This was the year I decided to intentionally spend some time hunting hare rather than just chance encounters while out bird hunting. While I spent the next couple weeks deep in logging country of northern New England, I broke up our pursuit of grouse with snowshoe hare. For the most part, the American woodcock were nowhere to be found.

Then a migration of my favorite birds–those timberdoodles–came pilling into our covers. This is where the cracks began to show. The first day Grim was somewhat steady. In fact, at one point he held for a solid 10 minutes as a couple hunters closed their way in further away. Three birds got up and one fell. But by the end of that day, Grim decided he was going to start getting the woodcock for himself.

Now let me rewind. Grim is three and each year we have a healthy day of “Dad, I’m going to flush the birds myself!” and me being like “No, you will not!” followed by picking him up and dropping him back at the original point. He hates being picked up and you can watch him relearn his pointing instincts in the film First Season. Mark Fouts of the Ruffed Grouse Society was the first person to teach me this trick. And it worked like a charm, often only taking a few broken points a season to work it out.

But this time, this year was bad. With flights of birds upon us, we scored 18 points on woodcock including multiple birds on sets that day. Grim broke on 17 of them. And on 17 of them I never fired a shot, picking him up and re-positioning him and trying again and again. On the 18th point with a couple hours of light left, he finally held for me to walk the point out and the bird fell on my first shot.

There was a filmmaker with me that day; yes, most of those breaks and corrections are now archived in useless Project Upland footage. Maybe not useless, but we do not need to see it that many times (at least I would rather not). As I put the bird in my pack he said, “Well, it worked out. Let’s find some more!”

There is something to be said about ending on a high note. Not just in bird dog training but in all parts of life, just ask the directors of Game of Thrones. We turned back and headed to the truck. The day was done. My sanity could not handle another break after that long day.

You must be asking yourself: Why does this snowshoe hare article include a book about woodcock breaks? Maybe it’s just my brain going back to the words of the trainers who said I would regret my rabbit adventures. But I seemed to want to lend credence to that disastrous run of breaking on these furry critters and my reckless “release” after “release” with no real structure to a normal bird interaction. For now he’s steady to flush again, and as we start chasing woodcock south I feel confident it was just a stubborn dog on a bad day. But I don’t feel like I will not pursue rabbits in the same fashion again. In fact for the sake of knowledge and learning, I feel I’m obligated to try the experiment a few more times to see if Grim’s novel experiences with hunting fur carry over to unsteady behavior when switching back to birds.

For those of you in the audience who intentionally pursue rabbit and hare with versatile hunting dogs, we would love to hear your tactics and begin to build a new archive of hunting rabbits with pointing dogs in North America.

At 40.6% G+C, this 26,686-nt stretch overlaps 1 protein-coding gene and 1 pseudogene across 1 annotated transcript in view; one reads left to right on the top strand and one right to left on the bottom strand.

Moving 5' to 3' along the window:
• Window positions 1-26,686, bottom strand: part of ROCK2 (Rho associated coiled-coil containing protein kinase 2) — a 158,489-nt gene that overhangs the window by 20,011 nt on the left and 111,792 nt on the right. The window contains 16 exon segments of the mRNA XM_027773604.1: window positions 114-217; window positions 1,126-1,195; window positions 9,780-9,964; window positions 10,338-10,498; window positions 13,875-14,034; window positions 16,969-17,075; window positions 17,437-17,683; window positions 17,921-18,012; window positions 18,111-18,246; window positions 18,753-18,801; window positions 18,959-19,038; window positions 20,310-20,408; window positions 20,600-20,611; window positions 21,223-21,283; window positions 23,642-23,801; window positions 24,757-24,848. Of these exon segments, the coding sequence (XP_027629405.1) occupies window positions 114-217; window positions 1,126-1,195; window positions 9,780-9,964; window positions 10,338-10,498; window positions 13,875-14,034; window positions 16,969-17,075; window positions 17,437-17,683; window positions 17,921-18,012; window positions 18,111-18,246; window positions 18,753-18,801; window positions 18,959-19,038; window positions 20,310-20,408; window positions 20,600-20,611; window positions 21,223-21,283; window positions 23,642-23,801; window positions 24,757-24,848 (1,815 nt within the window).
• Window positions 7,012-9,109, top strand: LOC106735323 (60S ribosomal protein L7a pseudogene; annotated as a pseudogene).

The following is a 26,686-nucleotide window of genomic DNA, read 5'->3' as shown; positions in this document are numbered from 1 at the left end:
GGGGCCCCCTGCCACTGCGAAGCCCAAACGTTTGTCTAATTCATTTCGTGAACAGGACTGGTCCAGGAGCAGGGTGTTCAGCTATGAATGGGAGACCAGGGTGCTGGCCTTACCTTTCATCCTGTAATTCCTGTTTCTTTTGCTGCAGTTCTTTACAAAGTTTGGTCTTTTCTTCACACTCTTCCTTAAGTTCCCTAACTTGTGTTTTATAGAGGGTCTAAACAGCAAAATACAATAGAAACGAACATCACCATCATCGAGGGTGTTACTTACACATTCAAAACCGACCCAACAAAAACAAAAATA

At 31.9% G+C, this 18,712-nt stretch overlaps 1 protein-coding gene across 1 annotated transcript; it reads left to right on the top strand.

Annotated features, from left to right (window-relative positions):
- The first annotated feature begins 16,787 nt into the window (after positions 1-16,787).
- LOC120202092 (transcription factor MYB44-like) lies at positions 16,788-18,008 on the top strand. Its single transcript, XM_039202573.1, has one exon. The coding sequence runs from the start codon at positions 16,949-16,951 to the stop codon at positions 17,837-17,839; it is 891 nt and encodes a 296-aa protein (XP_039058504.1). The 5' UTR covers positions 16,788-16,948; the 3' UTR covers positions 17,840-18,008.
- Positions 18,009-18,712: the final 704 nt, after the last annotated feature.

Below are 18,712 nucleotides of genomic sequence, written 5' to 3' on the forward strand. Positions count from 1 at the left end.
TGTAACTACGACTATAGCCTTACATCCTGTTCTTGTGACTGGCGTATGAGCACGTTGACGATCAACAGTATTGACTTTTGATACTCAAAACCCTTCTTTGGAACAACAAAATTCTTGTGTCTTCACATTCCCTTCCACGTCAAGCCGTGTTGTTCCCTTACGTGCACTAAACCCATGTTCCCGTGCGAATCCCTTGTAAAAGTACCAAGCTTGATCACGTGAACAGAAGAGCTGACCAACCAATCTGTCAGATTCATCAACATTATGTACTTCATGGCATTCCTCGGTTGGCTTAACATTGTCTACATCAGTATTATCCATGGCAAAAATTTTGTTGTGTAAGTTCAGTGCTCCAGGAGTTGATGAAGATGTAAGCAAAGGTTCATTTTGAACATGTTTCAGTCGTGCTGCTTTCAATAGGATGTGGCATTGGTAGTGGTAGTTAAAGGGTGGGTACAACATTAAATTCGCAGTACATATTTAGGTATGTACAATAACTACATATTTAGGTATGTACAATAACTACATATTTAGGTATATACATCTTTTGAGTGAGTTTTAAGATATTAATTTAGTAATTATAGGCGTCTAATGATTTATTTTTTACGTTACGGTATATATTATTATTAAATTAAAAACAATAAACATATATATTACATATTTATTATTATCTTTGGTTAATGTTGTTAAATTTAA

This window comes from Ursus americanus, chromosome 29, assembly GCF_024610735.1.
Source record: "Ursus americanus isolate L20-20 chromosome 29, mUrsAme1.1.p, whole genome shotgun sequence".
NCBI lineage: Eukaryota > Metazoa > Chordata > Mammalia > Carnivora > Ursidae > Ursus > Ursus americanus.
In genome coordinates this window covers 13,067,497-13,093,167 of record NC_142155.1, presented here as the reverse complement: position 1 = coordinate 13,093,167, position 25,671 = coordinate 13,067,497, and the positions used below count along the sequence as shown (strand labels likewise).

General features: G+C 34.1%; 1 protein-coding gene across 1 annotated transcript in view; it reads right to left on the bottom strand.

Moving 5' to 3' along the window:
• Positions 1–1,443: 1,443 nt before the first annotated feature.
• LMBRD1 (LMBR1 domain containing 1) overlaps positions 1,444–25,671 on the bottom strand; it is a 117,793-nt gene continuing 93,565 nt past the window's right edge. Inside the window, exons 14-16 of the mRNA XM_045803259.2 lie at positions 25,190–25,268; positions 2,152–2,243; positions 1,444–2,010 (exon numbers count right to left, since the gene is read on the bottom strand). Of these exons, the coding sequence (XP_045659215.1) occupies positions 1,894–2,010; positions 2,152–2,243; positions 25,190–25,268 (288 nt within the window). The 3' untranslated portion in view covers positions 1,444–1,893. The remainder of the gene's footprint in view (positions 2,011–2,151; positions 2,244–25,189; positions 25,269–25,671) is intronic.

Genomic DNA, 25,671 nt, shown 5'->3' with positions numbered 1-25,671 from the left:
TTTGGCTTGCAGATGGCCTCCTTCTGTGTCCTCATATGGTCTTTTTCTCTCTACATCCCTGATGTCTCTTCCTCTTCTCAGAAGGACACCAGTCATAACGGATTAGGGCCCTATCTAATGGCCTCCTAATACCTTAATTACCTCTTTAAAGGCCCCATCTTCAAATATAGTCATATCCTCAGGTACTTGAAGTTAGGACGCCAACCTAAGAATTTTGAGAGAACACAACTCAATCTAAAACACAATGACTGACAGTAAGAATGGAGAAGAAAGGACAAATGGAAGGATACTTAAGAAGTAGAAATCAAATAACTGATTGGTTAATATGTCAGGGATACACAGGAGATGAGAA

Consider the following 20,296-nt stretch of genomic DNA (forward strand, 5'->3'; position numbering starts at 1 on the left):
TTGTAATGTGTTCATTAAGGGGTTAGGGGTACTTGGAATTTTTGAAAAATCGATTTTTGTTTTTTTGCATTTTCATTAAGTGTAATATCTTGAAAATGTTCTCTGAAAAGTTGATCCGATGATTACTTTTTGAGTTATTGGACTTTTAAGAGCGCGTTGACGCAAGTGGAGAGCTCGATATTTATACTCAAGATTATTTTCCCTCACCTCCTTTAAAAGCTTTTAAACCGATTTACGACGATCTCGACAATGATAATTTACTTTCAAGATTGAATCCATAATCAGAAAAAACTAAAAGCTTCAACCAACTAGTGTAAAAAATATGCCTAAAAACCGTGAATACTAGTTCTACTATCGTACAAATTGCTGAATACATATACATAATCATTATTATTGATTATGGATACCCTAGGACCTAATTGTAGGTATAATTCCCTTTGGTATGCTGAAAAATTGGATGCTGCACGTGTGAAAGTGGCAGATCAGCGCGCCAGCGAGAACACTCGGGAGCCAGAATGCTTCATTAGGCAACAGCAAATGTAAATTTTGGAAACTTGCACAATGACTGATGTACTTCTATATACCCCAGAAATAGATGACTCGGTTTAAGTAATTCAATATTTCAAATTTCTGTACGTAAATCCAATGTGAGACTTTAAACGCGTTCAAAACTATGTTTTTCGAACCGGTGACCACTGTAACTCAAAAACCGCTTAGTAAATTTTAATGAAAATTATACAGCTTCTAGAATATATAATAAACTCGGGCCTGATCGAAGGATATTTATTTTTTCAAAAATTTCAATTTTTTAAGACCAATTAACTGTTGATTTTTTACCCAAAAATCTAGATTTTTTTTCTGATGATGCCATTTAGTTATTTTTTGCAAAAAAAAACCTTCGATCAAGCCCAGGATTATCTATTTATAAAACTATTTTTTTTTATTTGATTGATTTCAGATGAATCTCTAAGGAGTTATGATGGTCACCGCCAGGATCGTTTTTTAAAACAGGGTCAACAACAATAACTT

View Comments (12)
  • I have no issues with rabbit hunting with my “bird dogs”. Same goes for squirrels. Where I am from if you are only going to be a purist bird hunter you are either going to spend a lot of money on released birds or take your gun for a lot of long walks and not need to swab out the barrel. Most of my rabbit hunting was simply ones that held tight for the point and I got in front and “flushed” it. I had one cautious female Brit that work the track slow after I released her, never getting close enough to establish point again, while I stood still and waited for it to come around, just like with beagle. Our rabbit population is low enough now opportunities are pretty rare anymore.

  • Can’t wait to see the update! My small munsterlander and I were hiking the grouse woods yesterday in MN in fresh show cover, and there were rabbit tracks everywhere. Now, had we seen some grouse to distract me I would’ve let it go, but all the tracks seemed to be taunting me. I tried to find some articles about using a versatile dog to find rabbits but came up empty. Looking forward to reading more, A.J.!

  • Never!! We don’t have snowshoe hares in Arizona, but we have both bunnies (cotton tails) and jack rabbits. I learned on my first GSP years ago, that the breed loves to chase rabbits and that they do not distinguish between bunnies and jacks. I also learned that bunnies will run out there a short distance and then try to circle back toward their starting point. Jacks, however, will run over the horizon. GSPs chasing rabbits will follow without regard for proximity to their master.

    I hunt quail in Arizona and chukar/huns in Idaho and Eastern Oregon. I learned that chasing after a GSP that has taken off after a jack is not a pleasant break from the bird hunting routine. Consequently, I had to convince my first bird dog, and all subsequent GSPs, that rabbits of all varieties can literally shoot lightning bolts out of their rears (thanks to the marvels of electric training collars) and should be strictly avoided. This same approach is used to discourage interest in rattlesnakes, javilina, porcupines, and other animals not on the approved list of quarry.